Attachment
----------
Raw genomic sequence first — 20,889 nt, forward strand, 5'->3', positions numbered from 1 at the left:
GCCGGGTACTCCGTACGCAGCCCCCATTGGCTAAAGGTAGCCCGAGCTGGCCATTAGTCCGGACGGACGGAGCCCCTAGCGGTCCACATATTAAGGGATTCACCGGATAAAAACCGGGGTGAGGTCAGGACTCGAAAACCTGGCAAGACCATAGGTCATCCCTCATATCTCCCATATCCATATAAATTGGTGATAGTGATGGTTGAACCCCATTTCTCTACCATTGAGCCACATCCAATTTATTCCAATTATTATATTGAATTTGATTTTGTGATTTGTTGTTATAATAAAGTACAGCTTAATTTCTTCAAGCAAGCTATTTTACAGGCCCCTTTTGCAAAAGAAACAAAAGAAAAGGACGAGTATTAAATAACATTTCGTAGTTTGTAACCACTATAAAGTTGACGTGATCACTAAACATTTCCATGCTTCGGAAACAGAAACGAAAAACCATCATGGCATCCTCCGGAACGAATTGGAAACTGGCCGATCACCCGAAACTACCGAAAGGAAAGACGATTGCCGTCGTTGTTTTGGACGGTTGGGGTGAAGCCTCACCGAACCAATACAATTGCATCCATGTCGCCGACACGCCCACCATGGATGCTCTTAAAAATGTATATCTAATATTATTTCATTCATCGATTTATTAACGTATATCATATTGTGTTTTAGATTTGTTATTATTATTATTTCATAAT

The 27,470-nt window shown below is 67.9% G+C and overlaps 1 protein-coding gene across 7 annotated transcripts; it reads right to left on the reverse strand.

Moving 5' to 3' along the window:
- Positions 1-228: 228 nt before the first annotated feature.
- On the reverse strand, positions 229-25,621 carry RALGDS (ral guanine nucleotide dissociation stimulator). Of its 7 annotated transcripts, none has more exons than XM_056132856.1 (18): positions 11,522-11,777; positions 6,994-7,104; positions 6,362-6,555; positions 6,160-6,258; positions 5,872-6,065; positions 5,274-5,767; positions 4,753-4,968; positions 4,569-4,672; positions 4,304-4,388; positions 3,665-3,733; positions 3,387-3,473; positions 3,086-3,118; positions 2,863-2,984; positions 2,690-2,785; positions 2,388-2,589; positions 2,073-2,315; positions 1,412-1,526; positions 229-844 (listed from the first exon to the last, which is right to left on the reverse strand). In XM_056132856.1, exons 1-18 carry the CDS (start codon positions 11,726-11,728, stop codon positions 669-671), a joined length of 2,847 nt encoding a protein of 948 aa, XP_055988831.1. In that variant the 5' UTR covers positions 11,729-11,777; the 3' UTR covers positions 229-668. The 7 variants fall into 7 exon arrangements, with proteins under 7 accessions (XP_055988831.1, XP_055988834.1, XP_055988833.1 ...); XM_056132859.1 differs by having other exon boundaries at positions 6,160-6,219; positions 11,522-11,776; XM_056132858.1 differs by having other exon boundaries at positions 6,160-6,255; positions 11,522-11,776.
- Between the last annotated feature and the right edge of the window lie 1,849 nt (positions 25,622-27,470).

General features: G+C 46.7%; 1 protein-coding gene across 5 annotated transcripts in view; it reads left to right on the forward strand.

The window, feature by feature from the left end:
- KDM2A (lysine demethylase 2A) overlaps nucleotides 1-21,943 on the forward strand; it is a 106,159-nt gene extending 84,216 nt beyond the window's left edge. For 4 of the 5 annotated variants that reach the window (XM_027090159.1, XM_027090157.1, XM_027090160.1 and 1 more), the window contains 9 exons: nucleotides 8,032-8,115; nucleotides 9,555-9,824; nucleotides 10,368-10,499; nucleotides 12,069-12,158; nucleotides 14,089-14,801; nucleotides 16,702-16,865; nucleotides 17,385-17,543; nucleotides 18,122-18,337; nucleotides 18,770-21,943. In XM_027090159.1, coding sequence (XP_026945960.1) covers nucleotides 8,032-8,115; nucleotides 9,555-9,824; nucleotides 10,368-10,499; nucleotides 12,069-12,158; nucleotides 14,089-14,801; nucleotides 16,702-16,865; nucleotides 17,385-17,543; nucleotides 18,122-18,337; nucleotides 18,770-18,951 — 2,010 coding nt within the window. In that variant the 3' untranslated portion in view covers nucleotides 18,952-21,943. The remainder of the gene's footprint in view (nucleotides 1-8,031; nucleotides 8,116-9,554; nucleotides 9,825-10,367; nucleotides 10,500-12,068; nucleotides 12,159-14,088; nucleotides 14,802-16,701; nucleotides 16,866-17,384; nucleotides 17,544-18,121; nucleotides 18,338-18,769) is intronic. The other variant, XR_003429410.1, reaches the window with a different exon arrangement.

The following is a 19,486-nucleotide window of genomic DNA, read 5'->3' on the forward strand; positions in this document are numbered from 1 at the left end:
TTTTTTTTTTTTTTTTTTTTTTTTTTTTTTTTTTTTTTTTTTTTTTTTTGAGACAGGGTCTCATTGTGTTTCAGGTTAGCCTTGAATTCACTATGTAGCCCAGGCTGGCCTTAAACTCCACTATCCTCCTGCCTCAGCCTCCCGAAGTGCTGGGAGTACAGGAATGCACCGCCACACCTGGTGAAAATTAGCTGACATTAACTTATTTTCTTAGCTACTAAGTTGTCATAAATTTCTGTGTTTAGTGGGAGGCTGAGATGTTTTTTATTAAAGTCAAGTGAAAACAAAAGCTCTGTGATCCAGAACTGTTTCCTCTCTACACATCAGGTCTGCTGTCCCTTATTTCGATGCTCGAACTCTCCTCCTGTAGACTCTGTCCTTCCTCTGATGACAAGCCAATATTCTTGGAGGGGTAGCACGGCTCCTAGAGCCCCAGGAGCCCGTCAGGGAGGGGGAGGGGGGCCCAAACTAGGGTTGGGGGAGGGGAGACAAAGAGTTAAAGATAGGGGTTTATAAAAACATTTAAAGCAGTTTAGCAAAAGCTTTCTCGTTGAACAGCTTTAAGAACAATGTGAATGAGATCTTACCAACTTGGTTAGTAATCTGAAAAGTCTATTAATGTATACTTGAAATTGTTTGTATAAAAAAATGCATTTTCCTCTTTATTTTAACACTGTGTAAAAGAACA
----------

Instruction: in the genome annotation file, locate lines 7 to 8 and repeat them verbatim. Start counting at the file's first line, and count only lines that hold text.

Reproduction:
- Between the last annotated feature and the right edge of the window lie 1,849 nt (positions 25,622-27,470).

General features: G+C 46.7%; 1 protein-coding gene across 5 annotated transcripts in view; it reads left to right on the forward strand.